The first traces of a park-like layout at Hafslund can be found at the viewpoint Kongehøien near Sarpsfossen. A road led there from the main building. The first king at Kongehøien was Christian V in 1685.
The initial signs of a garden at Hafslund emerge just after 1700.
At Hafslund, there was never a sudden and complete transition from one style to another. The Renaissance garden north of the main building dates from the early 1700s. In 1760, the Baroque style comes into play, the park expands southwards, and we see the emergence of the grand avenues. A few years later, we can observe the first signs of the English landscape style in the southern part of the park.
Justice Peter Elieson purchased Hafslund in 1754, marking the beginning of a flourishing period. A new main building was completed in 1762, and a baroque-style park was laid out. At the end of the 1700s, one of the most beautiful and grand park and garden complexes in the country was found at Hafslund.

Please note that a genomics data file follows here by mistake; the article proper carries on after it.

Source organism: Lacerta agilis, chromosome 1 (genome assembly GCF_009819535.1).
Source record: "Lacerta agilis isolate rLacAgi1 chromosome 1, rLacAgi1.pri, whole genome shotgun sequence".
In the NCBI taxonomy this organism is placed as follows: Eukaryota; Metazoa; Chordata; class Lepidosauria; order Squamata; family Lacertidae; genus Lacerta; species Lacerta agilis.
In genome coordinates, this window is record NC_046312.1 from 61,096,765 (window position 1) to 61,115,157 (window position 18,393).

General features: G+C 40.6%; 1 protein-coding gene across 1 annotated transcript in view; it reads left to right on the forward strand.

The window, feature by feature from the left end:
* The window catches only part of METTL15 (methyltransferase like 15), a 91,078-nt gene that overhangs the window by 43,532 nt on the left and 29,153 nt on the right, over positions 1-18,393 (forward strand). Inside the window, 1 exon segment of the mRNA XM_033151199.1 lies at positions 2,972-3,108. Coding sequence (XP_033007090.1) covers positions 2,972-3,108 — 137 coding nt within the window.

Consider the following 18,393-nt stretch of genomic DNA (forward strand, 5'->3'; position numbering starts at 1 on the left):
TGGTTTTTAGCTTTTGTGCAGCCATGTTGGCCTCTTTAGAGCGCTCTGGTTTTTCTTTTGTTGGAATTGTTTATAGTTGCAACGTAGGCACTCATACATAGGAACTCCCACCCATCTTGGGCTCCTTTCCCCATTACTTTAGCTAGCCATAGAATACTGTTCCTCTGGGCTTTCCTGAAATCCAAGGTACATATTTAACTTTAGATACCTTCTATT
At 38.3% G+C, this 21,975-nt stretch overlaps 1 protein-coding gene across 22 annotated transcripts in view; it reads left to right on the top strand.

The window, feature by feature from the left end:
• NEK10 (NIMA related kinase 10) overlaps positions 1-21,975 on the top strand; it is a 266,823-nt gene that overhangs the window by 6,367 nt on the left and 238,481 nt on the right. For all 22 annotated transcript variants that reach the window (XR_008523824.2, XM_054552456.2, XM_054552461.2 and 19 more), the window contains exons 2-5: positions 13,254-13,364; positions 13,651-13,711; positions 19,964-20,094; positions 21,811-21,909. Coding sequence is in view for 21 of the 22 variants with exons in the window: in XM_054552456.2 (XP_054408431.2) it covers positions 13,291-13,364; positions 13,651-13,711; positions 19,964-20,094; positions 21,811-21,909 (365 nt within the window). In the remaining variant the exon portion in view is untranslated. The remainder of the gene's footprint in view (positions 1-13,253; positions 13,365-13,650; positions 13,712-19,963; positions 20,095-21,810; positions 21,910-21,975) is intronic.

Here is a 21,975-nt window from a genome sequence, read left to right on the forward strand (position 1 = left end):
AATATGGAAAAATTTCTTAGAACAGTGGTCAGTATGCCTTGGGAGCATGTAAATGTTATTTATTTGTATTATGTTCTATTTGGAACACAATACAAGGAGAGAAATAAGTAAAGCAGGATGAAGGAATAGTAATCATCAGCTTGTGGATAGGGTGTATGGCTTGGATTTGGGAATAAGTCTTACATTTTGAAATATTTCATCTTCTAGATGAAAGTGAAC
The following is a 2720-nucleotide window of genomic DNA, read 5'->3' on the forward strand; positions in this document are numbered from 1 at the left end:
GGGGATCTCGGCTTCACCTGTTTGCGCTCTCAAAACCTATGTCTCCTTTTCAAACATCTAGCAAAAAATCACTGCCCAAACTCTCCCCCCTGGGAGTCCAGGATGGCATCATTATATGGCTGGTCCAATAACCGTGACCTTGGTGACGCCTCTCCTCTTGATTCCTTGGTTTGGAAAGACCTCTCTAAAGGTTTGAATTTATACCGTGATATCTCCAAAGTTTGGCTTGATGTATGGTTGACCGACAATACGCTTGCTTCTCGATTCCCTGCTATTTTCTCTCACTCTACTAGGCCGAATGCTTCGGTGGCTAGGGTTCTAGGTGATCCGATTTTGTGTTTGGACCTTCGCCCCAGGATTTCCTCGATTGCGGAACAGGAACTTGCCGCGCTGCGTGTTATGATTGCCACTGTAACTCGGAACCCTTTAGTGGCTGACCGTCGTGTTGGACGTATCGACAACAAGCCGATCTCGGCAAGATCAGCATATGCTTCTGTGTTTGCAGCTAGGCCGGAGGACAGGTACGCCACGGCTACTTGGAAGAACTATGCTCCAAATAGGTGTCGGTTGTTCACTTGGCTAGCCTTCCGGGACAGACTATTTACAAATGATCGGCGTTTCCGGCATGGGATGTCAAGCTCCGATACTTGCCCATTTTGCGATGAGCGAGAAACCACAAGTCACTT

In the years before and after 1800, there were prosperous times. Maren Juel was a dominant force at Hafslund, and during her time, the park was redesigned in the English landscape style. The King’s Pavilion was built, and an intricate water-powered clock was installed.
Throughout the 1800s, the manor and the park were largely affected by decay. When the Hafslund Joint Stock Company took over the estate in 1898, a new period of prosperity began with the improvement of buildings and the park. This work extended over several decades.